Welcome to Anarchy as a constitutional principle: constitutionalising in anarchist politics, a participatory research project looking at the principles, processes and rules of anarchism!

What is the project all about? 

Anarchists, and the far left in general, have traditionally been wary of constitutions, associating them mainly with statist and liberal politics. But constitutions are used by these groups already – they emerge wherever power is divided, wherever rules are agreed openly to shape how people relate to each other and other groups and wherever people declare themselves into being (‘We are the 99%!’ for example).

This is a ‘participant action’ research project, which means that everything about the project is developed in partnership with the groups we work with. By everything, we mean the research questions, the things we plan to do, the ethics agreement, different types of consent, transparency rules, the publications to come out of the project and almost everything else you can think of.

Some of the questions that the project aims to address include:

  • What principles are best suited to horizontalist politics?
  • How should we think about dividing power?
  • How might a constitution give our organisations durability?

We have been awarded a grant by the Economic and Social Research Council to work with three anarchist(ic) groups to figure out which are the core principles that shape how they/we constitutionalise. By ‘constitutionalise’, we mean the agreement on norms and processes for developing strategy or decision-making and for resolving disputes.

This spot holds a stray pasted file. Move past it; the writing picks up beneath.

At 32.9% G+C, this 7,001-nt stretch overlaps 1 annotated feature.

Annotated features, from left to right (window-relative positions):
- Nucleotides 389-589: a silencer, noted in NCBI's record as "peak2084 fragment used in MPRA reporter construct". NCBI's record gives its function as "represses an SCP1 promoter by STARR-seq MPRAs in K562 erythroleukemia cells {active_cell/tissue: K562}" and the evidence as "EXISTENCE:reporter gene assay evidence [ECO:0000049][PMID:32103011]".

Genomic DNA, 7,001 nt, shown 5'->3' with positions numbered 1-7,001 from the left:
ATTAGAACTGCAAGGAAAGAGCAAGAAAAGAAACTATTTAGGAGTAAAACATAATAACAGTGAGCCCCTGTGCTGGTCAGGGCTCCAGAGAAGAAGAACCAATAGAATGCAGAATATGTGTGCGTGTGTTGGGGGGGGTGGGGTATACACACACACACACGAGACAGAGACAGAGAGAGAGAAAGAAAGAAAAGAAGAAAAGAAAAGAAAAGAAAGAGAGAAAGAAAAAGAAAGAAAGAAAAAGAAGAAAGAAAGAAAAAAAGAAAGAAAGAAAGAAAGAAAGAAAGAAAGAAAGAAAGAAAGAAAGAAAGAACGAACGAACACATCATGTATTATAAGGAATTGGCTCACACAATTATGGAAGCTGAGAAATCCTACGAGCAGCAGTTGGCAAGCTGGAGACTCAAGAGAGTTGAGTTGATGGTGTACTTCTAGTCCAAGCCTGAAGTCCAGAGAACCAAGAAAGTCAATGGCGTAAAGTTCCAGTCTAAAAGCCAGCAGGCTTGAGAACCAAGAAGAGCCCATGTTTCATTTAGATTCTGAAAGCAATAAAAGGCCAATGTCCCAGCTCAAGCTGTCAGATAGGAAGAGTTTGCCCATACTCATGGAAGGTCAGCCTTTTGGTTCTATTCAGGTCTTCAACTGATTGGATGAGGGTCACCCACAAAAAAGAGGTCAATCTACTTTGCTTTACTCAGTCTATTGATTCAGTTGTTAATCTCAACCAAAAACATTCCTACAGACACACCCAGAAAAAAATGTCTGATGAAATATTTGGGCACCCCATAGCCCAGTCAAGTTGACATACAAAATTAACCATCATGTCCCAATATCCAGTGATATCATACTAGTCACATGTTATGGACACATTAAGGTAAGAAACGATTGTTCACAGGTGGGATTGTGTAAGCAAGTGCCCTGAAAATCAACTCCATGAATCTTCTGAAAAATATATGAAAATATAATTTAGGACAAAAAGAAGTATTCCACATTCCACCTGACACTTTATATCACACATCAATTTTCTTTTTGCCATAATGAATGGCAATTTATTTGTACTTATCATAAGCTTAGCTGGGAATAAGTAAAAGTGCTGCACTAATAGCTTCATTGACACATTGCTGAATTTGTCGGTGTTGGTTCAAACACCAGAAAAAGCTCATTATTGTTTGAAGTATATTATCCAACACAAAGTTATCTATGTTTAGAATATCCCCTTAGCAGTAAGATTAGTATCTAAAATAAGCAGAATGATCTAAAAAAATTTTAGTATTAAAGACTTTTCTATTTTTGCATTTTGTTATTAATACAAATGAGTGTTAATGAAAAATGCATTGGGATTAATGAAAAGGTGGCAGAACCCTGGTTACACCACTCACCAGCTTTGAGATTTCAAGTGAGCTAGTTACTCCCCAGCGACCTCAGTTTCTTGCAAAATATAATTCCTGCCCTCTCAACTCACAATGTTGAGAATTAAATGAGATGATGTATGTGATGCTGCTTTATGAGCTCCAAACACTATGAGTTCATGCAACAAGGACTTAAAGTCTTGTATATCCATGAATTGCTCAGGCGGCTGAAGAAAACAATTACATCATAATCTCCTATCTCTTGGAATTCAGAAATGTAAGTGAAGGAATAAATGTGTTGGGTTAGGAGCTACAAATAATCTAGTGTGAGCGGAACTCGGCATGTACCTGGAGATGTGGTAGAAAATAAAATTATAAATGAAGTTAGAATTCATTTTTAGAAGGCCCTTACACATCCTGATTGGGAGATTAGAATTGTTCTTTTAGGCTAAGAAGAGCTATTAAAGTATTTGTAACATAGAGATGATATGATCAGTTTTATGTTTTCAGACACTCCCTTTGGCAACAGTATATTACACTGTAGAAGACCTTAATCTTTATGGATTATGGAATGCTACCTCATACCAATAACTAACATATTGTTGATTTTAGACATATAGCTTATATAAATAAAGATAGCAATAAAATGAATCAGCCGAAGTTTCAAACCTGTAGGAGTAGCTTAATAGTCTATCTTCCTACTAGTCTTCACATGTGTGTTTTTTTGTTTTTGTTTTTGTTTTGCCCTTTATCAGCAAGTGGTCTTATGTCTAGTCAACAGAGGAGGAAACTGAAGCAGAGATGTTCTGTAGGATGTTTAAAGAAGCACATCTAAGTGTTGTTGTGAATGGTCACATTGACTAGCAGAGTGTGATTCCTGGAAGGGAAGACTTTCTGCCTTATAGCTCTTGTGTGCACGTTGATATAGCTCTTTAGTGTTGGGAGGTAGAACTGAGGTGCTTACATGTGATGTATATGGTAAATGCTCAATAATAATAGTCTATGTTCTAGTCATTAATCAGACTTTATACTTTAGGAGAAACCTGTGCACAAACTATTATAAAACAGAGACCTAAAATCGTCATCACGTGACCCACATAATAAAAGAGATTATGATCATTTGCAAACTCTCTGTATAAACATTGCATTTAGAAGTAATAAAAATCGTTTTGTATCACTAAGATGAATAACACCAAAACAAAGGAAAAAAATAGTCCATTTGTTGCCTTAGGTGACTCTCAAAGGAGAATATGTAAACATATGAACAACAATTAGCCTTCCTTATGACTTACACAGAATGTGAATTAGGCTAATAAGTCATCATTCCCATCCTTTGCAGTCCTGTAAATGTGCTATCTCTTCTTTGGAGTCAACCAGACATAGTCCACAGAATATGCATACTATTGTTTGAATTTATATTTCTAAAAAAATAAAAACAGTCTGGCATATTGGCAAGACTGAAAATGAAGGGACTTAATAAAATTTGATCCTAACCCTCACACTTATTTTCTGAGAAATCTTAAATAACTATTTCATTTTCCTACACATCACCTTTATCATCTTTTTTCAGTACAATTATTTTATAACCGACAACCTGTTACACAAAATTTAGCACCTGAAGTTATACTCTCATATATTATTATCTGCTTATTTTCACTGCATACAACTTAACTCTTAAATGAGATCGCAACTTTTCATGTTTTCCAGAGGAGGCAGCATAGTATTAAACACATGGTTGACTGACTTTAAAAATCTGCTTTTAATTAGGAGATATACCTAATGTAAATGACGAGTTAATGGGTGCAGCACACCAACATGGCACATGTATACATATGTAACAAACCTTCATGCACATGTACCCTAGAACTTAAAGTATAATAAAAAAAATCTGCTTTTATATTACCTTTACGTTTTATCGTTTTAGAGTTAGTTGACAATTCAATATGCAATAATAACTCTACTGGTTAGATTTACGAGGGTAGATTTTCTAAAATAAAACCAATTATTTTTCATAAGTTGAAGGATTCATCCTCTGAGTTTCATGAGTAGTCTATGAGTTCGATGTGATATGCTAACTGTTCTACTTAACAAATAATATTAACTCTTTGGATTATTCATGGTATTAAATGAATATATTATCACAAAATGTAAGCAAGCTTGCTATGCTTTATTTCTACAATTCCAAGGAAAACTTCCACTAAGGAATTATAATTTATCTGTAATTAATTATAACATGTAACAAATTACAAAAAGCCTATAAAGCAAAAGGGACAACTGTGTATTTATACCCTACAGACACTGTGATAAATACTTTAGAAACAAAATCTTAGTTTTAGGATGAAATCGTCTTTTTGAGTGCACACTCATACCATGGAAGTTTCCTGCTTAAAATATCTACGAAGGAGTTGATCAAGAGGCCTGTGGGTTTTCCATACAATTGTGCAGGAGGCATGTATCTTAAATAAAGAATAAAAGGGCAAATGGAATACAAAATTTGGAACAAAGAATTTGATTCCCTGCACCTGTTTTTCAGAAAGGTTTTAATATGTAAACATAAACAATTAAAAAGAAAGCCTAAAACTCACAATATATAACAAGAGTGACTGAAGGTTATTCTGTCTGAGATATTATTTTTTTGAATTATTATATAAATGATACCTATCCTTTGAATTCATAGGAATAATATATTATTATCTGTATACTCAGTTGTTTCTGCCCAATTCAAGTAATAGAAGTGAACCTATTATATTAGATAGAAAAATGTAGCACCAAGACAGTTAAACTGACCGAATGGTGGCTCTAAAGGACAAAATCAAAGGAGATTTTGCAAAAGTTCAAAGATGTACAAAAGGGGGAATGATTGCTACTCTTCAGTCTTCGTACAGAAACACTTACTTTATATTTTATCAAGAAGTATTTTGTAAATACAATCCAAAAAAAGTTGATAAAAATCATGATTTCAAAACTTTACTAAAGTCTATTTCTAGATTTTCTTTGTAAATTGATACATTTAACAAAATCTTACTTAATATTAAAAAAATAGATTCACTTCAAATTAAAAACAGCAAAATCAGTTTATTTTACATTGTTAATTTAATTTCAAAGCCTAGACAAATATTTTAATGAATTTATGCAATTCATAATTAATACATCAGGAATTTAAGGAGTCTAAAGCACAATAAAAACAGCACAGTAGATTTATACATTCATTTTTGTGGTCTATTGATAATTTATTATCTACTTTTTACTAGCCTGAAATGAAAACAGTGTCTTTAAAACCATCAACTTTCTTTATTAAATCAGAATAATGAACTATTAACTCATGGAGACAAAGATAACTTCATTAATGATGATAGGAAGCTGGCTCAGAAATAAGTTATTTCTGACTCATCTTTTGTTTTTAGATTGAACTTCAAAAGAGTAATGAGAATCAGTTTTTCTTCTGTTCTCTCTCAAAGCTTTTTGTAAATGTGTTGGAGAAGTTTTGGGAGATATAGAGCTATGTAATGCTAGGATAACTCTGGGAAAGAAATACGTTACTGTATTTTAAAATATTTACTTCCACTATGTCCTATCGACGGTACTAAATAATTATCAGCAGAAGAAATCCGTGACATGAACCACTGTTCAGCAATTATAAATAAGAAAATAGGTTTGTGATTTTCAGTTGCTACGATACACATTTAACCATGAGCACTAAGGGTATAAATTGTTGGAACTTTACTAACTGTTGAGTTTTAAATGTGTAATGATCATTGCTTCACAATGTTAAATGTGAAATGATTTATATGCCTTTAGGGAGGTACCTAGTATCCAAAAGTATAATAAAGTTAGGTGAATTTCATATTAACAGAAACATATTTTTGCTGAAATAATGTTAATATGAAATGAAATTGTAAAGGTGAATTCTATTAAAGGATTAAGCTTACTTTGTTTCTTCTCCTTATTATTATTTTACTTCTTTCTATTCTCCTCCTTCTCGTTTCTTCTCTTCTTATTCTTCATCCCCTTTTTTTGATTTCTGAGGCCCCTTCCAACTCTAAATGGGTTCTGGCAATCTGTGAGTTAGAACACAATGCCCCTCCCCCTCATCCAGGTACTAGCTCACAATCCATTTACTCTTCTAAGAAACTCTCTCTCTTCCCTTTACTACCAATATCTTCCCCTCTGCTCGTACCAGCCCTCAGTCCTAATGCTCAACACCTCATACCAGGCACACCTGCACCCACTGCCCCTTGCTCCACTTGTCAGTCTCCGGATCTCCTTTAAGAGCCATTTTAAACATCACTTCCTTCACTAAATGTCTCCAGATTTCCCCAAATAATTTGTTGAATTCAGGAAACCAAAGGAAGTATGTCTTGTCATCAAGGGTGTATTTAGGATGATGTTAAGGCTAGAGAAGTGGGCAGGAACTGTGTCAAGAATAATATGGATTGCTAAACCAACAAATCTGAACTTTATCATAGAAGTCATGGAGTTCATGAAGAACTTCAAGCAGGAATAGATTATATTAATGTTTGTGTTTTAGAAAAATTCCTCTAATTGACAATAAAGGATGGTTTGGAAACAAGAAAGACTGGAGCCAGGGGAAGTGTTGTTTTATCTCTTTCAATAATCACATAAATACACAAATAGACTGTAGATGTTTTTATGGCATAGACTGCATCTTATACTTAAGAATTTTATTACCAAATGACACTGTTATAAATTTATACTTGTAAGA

We are aware that constitutions are usually associated with questions about the division of power, and usually assume hierarchy and domination. But constitutionalising doesn’t have to mean this. Can power not be divided horizontally? Constitutionalisation can also mean to declare a political body into being, (such as the American declaration of independence or Occupy’s ‘We are the 99%’). We want to think about the ways that anarchistic groups use ideas of anarchy to design alternative processes: non-dominating, horizontal and libertarian. We want to explain to people – those in the movement and or potentially sympathetic to it – how the anarchist and anarchistic left constitutonalise: how a commitment to anarchy works, where it generates conflict, how it helps manage conflict and how it shapes the division of powers.

This project is funded by an ESRC Transformative Research Award (ES/N006860/1).